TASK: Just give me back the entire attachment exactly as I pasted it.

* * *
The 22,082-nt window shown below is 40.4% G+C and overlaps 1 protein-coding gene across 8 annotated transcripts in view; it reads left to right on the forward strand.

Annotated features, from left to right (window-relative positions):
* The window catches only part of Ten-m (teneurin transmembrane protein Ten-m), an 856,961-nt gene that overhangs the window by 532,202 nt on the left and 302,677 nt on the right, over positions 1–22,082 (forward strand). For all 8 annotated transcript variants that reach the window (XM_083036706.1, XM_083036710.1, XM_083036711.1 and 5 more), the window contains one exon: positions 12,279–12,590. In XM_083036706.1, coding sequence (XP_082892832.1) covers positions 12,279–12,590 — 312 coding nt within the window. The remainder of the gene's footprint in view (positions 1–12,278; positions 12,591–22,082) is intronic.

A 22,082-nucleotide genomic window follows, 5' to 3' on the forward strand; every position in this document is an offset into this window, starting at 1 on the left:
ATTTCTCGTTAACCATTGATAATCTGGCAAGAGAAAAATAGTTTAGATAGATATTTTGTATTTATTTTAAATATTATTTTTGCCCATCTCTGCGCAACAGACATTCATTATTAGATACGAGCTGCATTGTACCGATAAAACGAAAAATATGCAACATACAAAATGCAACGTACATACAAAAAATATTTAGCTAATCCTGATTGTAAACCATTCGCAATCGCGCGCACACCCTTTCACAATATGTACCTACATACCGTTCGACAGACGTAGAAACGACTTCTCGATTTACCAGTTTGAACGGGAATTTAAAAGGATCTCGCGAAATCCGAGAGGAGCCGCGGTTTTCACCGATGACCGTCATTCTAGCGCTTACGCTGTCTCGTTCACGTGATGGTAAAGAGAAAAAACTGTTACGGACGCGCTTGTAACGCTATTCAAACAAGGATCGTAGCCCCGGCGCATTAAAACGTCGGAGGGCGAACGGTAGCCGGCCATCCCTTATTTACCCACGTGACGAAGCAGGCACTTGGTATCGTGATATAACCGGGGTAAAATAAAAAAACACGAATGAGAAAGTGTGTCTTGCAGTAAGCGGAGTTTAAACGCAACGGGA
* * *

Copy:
The 22,082-nt window shown below is 40.4% G+C and overlaps 1 protein-coding gene across 8 annotated transcripts in view; it reads left to right on the forward strand.

Annotated features, from left to right (window-relative positions):
* The window catches only part of Ten-m (teneurin transmembrane protein Ten-m), an 856,961-nt gene that overhangs the window by 532,202 nt on the left and 302,677 nt on the right, over positions 1–22,082 (forward strand). For all 8 annotated transcript variants that reach the window (XM_083036706.1, XM_083036710.1, XM_083036711.1 and 5 more), the window contains one exon: positions 12,279–12,590. In XM_083036706.1, coding sequence (XP_082892832.1) covers positions 12,279–12,590 — 312 coding nt within the window. The remainder of the gene's footprint in view (positions 1–12,278; positions 12,591–22,082) is intronic.

A 22,082-nucleotide genomic window follows, 5' to 3' on the forward strand; every position in this document is an offset into this window, starting at 1 on the left:
ATTTCTCGTTAACCATTGATAATCTGGCAAGAGAAAAATAGTTTAGATAGATATTTTGTATTTATTTTAAATATTATTTTTGCCCATCTCTGCGCAACAGACATTCATTATTAGATACGAGCTGCATTGTACCGATAAAACGAAAAATATGCAACATACAAAATGCAACGTACATACAAAAAATATTTAGCTAATCCTGATTGTAAACCATTCGCAATCGCGCGCACACCCTTTCACAATATGTACCTACATACCGTTCGACAGACGTAGAAACGACTTCTCGATTTACCAGTTTGAACGGGAATTTAAAAGGATCTCGCGAAATCCGAGAGGAGCCGCGGTTTTCACCGATGACCGTCATTCTAGCGCTTACGCTGTCTCGTTCACGTGATGGTAAAGAGAAAAAACTGTTACGGACGCGCTTGTAACGCTATTCAAACAAGGATCGTAGCCCCGGCGCATTAAAACGTCGGAGGGCGAACGGTAGCCGGCCATCCCTTATTTACCCACGTGACGAAGCAGGCACTTGGTATCGTGATATAACCGGGGTAAAATAAAAAAACACGAATGAGAAAGTGTGTCTTGCAGTAAGCGGAGTTTAAACGCAACGGGA